In her work Perkins uses dendrochronology, or tree-ring dating, to analyze growth patterns of whitebark pine stands in central Idaho. As a master’s student in 1992, Perkins used dendrochronology to establish the date of the last major mountain pine beetle outbreak to hit the Northern Rockies region from 1920 through 1940.
Perkins’ research helped explain the significance of the bleached white and gray stands of whitebark pine—still-standing remnants of the 1920 to 1940 beetle outbreak—that can be found in many locations throughout Idaho and surrounding states. Perkins and other forestry experts call these silent reminders of past beetle outbreaks the “gray ghosts,” or “ghost forests.”
Perkins’ thesis work led to an additional discovery of singular significance. On a west-facing slope in the White Clouds, Perkins and her advisor, Dr. Tom Swetnam, came across a whitebark pine they dated to 726 A.D., making it the oldest known whitebark pine anywhere.
A number of factors determine when outbreaks of mountain pine beetle happen, and the intensity of outbreaks, Perkins says.
Variables affecting the current outbreak include the density of lodgepole pine stands, the 80- to 100-year-old age of the stands, and may include the extended drought the region is experiencing.
The beetle outbreak isn’t limited to Idaho.
“It’s not local, it’s regional,” Perkins says. “It’s moving around and extending into surrounding states.”
Perkins speculates that global warming may also be a contributing factor to the success of mountain pine beetle in whitebark pine and lodgepole pine stands today commenting, “it makes it easier for the beetles to make it through their life cycle.”
Perkins isn’t surprised at the recent outbreak of mountain pine beetle, especially in the SNRA’s lodgepole pine forests. “It’s time for it to occur. The stands are dense enough and the lodgepole pines are of the right age.”
Perkins is currently conducting a study looking into a method of repelling mountain pine beetle from whitebark pine stands using natural pheromones that signal beetles to stay away from particular stands of trees. The pheromones trick the beetles into thinking there are already enough beetles in the trees, she said.
Perkins’ project, located on BLM land near the confluence of the East Fork and Main Salmon rivers, is producing promising results, and she hopes to continue gathering data through the course of the outbreak.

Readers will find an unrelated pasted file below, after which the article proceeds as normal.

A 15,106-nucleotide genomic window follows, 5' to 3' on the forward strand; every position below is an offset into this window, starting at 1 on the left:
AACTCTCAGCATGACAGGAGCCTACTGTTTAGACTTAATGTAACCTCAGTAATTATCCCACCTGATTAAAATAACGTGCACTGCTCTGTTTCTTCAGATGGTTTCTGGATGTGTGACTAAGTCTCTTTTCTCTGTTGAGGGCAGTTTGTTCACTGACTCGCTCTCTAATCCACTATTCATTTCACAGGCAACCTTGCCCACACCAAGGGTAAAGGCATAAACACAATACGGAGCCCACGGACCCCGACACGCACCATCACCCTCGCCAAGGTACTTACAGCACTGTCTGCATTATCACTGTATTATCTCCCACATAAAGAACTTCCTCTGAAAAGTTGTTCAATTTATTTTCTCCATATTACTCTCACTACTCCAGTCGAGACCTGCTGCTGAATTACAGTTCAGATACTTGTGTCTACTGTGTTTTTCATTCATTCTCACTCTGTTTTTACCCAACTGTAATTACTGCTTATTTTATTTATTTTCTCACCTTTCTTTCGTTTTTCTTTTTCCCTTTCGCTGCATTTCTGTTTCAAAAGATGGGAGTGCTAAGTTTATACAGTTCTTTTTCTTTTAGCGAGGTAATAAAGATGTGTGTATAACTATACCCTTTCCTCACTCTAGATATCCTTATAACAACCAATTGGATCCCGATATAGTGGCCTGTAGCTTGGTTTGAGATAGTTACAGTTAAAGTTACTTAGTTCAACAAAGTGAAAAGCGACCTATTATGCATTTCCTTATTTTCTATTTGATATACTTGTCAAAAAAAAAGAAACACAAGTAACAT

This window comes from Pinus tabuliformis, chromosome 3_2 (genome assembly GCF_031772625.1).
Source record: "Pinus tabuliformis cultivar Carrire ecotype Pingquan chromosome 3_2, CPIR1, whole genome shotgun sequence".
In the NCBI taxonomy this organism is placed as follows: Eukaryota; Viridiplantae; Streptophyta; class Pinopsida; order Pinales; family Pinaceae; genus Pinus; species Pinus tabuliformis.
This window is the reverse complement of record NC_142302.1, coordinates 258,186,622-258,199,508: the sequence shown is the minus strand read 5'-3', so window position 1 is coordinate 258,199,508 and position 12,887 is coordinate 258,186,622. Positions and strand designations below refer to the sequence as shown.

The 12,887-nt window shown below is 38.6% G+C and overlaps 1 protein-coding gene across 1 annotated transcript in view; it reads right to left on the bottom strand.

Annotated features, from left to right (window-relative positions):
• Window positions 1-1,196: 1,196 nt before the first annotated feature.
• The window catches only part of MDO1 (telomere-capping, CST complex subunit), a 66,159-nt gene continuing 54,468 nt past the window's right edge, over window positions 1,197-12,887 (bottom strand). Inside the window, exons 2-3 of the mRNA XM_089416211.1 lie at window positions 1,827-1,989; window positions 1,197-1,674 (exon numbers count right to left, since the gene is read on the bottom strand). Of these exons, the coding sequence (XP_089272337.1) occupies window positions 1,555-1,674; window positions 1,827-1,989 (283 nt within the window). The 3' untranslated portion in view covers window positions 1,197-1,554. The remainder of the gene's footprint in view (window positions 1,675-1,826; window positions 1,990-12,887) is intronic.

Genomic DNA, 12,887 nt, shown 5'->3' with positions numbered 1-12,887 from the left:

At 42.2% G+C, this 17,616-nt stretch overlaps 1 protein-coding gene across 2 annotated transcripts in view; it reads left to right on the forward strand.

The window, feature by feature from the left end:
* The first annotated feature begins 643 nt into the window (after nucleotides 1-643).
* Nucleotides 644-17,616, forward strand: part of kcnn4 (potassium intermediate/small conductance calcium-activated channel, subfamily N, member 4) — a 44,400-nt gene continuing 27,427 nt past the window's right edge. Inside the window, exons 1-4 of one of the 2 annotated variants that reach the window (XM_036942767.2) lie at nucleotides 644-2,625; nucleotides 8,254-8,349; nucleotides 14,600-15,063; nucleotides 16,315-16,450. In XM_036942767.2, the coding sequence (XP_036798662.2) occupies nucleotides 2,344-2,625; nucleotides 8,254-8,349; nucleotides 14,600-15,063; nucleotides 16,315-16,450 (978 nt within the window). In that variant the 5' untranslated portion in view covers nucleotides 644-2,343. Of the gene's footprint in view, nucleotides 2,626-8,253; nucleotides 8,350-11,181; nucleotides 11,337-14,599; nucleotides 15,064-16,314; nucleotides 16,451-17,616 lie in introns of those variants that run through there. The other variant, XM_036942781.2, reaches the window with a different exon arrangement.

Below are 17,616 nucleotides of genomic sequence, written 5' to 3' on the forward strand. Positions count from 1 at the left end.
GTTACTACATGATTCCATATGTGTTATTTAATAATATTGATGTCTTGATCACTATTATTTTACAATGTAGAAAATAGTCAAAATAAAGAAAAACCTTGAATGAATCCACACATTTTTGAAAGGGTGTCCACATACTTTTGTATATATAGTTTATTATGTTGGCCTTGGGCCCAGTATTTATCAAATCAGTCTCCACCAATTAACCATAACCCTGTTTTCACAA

Robin Garwood, a wildlife biologist for the SNRA, is collecting information in order to address the other major threat to whitebark pine: fire suppression.
Historically, fires in lower elevation forests have spread into upper elevations or started within these upper elevation forests and impacted whitebark pine communities, says Garwood. The fires create openings that Clark’s Nutcrackers are known to select as caching sites.
Whitebark pine is a seral species, meaning they’re typically the first tree species to come in after a disturbance like fire. Without wildfire in the equation, however, the openings in whitebark pine forests have become fewer. A sign that fire hasn’t been allowed to do what it does is the increasing numbers of trees such as subalpine fir, Douglas fir and spruce beginning to crowd out whitebark pines, Garwood says.
The answer, and what Garwood is currently working on, is the reintroduction of fire to the whitebark pine landscape. Garwood has applied for federal funding to begin moving beyond planning and actually start initiating small, prescribed burns in areas where subalpine fir has encroached into whitebark pine stands in the SNRA.
Based on the success of the prescribed burns, the project could eventually be expanded into more and larger areas, she says.
Many researchers, Perkins included, believe the role of humans is essential to the future of the whitebark pine. Projects like the planting of whitebark pine seedlings on Bald Mountain at Sun Valley offer the species hope, she says. “It’s visible to the public and you can tell their story,” Perkins says. “It’s a natural classroom.”
Without human intervention, white bark pine could become locally extinct over much of its historic range, Perkins says. “It’s going to take humans working on it. It’s a species we should be concerned about. Everybody loves them.”
Later this summer the importance of central Idaho for the whitebark pine’s future will take center stage when the Whitebark Pine Ecosystem Foundation’s annual meeting is held Sept. 29-30 at the Community Campus in Hailey. A field trip is planned for Galena Summit on Saturday, Sept. 30. More information can be found at www.whitebarkfound.org or by calling Dana Perkins at 208.879.6243.